Author + information
- Received January 7, 2013
- Revision received March 6, 2013
- Accepted March 14, 2013
- Published online July 1, 2013.
- Takumi Inami, MD∗,
- Masaharu Kataoka, MD∗,†∗ (, )
- Nobuhiko Shimura, MD∗,
- Haruhisa Ishiguro, MD∗,
- Ryoji Yanagisawa, MD∗,
- Hiroki Taguchi, MD∗,
- Keiichi Fukuda, MD†,
- Hideaki Yoshino, MD∗ and
- Toru Satoh, MD∗∗ ()
- ∗Division of Cardiology, Second Department of Internal Medicine, Kyorin University School of Medicine, Tokyo, Japan
- †Department of Cardiology, Keio University School of Medicine, Tokyo, Japan
- ↵∗Reprint requests and correspondence:
Dr. Toru Satoh or Dr. Masaharu Kataoka, Division of Cardiology, Second Department of Internal Medicine, Kyorin University School of Medicine, 6-20-2, Shinkawa, Mitaka, Tokyo 181-8611, Japan.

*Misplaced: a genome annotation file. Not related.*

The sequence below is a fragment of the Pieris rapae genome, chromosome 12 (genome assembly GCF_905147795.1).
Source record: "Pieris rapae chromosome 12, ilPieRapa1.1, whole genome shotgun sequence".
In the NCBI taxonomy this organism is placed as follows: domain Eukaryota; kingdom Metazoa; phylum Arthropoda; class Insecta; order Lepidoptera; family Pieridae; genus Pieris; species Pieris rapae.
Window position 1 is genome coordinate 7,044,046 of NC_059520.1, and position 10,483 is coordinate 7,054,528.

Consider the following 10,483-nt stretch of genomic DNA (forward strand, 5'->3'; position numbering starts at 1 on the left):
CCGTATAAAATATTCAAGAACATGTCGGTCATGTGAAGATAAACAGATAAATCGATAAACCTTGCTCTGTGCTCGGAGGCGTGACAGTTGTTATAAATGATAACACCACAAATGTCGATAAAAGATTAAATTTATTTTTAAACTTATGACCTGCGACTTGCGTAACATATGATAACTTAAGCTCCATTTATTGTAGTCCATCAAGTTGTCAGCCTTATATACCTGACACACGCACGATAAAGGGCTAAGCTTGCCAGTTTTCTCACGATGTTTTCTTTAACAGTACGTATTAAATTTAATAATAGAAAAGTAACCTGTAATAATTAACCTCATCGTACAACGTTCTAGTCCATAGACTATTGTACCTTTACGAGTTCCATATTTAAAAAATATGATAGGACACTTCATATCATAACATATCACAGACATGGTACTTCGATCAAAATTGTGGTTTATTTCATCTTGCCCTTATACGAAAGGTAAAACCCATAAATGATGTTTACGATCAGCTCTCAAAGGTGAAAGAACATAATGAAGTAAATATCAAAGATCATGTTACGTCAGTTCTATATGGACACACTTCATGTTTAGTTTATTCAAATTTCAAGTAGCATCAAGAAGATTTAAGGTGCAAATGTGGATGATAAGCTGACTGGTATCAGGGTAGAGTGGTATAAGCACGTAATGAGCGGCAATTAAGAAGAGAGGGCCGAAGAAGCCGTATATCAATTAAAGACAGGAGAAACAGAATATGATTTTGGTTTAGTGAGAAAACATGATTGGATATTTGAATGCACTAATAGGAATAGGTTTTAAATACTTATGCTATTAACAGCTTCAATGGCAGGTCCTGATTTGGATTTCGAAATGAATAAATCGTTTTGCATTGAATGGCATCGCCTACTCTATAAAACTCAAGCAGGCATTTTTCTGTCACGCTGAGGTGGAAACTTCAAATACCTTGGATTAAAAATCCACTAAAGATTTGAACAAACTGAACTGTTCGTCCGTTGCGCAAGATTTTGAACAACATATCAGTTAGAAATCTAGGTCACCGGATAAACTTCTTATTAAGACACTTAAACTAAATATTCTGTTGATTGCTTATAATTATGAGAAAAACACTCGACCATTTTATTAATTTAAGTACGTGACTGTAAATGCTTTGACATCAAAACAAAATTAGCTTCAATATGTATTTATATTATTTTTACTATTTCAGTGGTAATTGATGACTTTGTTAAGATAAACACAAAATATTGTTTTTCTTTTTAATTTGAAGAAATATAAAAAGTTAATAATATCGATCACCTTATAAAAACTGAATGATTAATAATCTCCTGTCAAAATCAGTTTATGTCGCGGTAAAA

Objectives This study sought to identify useful predictors for hemodynamic improvement and risk of reperfusion pulmonary edema (RPE), a major complication of this procedure.
Background Percutaneous transluminal pulmonary angioplasty (PTPA) has been reported to be effective for the treatment of chronic thromboembolic pulmonary hypertension (CTEPH). PTPA has not been widespread because RPE has not been well predicted.
Methods We included 140 consecutive procedures in 54 patients with CTEPH. The flow appearance of the target vessels was graded into 4 groups (Pulmonary Flow Grade), and we proposed PEPSI (Pulmonary Edema Predictive Scoring Index) = (sum total change of Pulmonary Flow Grade scores) × (baseline pulmonary vascular resistance). Correlations between occurrence of RPE and 11 variables, including hemodynamic parameters, number of target vessels, and PEPSI, were analyzed.